Immediately after spacecraft separation, Soyuz TMA-18M will go through a series of systems checks, pressurize its propulsion system manifolds and enter a stable three-axis orientation. Mission Control will complete a status check and provide the crew with a GO to open their helmets and get out of their seats to ingress the orbital module.
Since Soyuz TMA-18M uses the conventional two-day approach to ISS, the timeline for the crew will not be as packed as it would be for the four-orbit rendezvous. After a series of initial reconfigurations to transition the Flight Control System from launch mode to its free flight configuration, the crew members will get out of their Sokol launch and Entry Suits and set up the orbital module for their two-day commute to the Space Station.
Soyuz TMA-18M will receive an update on its orbital parameters during the mission’s first ground station pass following the completion of the first orbit. During the third orbit of the mission, Soyuz TMA-18M will conduct a pair of engine burns, separated by about half an orbit. The orbital maneuvers are targeting an orbit of 236 by 295 Kilometers to place the Soyuz in the proper orbit to catch up with the Space Station. Another engine burn will take place during the 17th orbit of the mission to put the Soyuz in the appropriate orbit taking it to a position from where it can enter its Automated Rendezvous Sequence.
The Automated Rendezvous Sequence will be initialized at 5:15 UTC on Friday. During the Rendezvous Sequence, the Soyuz will complete more engine burns to link up with the Space Station. A two-way voice link between ISS and Soyuz TMA-18M will be established to provide comm relay to Mission Control. The Space Station will hand to Russian Attitude Control and the KURS Systems of ISS and the Soyuz will be activated.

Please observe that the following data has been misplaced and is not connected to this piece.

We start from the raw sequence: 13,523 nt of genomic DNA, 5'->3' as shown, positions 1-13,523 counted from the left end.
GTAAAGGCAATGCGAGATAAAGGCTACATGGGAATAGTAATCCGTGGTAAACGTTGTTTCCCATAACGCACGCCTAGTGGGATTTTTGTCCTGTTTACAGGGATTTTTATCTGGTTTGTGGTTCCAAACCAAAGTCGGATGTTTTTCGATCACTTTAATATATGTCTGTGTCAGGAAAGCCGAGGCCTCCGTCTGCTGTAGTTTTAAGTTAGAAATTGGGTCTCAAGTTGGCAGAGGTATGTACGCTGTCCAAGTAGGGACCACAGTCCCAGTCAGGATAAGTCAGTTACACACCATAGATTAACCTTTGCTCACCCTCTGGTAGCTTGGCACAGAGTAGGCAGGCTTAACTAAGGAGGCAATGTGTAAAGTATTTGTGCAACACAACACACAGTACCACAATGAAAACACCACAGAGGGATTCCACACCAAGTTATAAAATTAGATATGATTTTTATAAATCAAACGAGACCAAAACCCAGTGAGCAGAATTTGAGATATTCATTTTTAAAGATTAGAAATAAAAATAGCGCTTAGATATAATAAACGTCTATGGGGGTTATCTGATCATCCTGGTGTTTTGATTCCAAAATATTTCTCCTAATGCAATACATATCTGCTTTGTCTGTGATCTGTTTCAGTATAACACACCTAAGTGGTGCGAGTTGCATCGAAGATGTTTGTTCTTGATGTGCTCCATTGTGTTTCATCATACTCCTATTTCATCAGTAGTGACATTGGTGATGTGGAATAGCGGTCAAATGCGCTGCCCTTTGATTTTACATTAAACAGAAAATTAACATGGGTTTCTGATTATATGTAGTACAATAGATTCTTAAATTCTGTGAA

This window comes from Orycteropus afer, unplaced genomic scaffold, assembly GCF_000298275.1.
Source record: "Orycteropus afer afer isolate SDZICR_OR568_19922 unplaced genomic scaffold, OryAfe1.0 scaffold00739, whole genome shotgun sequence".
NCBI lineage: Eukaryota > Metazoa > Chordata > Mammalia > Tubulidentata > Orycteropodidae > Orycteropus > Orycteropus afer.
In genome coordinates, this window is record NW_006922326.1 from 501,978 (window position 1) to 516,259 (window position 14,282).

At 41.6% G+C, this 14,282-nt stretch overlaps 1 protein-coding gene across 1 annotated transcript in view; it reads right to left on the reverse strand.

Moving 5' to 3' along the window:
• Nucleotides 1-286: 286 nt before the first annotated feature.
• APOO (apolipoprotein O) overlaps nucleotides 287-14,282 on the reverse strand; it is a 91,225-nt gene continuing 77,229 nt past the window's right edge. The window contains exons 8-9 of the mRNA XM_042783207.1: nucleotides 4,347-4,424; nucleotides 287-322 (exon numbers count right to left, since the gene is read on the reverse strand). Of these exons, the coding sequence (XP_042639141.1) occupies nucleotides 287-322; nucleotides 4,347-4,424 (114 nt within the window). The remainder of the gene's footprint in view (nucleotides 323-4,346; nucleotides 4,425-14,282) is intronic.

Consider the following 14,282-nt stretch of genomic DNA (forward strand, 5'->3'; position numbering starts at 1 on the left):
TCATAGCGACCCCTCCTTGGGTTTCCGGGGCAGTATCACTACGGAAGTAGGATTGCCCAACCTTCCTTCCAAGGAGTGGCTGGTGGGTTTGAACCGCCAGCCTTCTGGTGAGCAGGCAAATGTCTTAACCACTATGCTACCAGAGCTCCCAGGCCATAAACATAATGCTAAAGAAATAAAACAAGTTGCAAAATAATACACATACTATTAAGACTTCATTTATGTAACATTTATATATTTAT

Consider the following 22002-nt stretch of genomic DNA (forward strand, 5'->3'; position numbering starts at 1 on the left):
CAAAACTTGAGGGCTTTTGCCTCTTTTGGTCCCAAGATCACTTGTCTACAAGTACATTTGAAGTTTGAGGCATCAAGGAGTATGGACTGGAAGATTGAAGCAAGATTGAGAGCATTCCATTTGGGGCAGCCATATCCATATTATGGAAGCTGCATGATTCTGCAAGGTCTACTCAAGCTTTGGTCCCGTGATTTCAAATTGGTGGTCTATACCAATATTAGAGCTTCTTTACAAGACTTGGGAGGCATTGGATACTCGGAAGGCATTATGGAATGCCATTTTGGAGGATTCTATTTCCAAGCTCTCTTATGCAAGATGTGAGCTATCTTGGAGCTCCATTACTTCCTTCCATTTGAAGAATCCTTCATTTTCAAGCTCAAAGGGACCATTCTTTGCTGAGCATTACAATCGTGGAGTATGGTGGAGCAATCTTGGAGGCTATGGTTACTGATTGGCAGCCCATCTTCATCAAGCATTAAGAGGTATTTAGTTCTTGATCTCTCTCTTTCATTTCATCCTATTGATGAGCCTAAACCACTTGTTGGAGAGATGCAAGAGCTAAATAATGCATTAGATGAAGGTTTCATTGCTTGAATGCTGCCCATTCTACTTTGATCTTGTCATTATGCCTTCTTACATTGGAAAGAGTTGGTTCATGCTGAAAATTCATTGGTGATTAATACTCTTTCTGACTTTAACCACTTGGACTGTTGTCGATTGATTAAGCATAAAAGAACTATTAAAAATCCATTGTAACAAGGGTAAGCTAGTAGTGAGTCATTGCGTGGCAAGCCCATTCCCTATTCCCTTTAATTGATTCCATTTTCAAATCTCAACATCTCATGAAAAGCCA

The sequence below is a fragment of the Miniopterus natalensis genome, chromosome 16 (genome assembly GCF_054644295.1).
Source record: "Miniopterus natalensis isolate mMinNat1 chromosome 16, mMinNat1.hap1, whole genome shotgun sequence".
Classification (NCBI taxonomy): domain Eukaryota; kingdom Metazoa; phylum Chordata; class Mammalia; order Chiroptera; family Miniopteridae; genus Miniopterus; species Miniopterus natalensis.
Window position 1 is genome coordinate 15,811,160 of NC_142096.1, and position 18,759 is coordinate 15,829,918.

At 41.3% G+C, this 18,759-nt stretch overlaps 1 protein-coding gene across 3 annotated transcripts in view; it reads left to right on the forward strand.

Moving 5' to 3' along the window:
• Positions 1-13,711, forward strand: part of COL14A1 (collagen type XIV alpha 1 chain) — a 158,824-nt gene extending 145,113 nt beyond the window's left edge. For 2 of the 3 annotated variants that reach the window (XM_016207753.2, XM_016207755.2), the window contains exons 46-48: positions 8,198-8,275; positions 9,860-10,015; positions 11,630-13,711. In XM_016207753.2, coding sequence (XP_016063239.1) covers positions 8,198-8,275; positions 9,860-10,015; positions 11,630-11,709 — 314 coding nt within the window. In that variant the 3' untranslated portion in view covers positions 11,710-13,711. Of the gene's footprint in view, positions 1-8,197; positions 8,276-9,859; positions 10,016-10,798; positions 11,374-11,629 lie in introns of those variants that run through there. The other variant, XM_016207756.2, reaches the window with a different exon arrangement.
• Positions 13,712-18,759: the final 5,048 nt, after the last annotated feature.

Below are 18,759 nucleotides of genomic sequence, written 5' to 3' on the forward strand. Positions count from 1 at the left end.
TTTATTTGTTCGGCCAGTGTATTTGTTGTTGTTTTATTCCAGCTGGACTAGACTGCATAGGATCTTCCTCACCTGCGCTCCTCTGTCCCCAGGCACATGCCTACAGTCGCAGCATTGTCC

KURS performance will be verified as part of the standard short test to make sure the system is providing good navigation data to the Soyuz. Once entering the vicinity of ISS, the Soyuz activates its TV system and performs a number of rendezvous impulses with its small DPO thrusters to get ready for the Flyaround Sequence starting at a range of 400 meters at 7:13 UTC.
Making a slow lap around ISS, Soyuz TMA-18M will line up with the Poisk Module. At a distance of 180 meters, the approach will be stopped for a short period of Stationkeeping to give mission controllers a chance to verify good alignment and perform a short systems check.
Once the command for final approach is sent, the Soyuz fires its DPO thrusters to initiate a gentle closing rate. During final approach, Soyuz retracts one of its KURS antennas and keeps itself aligned with the docking port. Contact & Capture is expected at 7:42 UTC (+/-3 minutes) to mark the arrival of Sergei Volkov and two Taxi crew members aboard ISS.
Following docking, the docking probe of the vehicle will retract and hooks & latches will be closed to form a hard mate between Soyuz and ISS. The standard leak check operation will follow to ensure the seal between the Soyuz and ISS is tight. Hatch opening is planned around 10:15 UTC on Friday.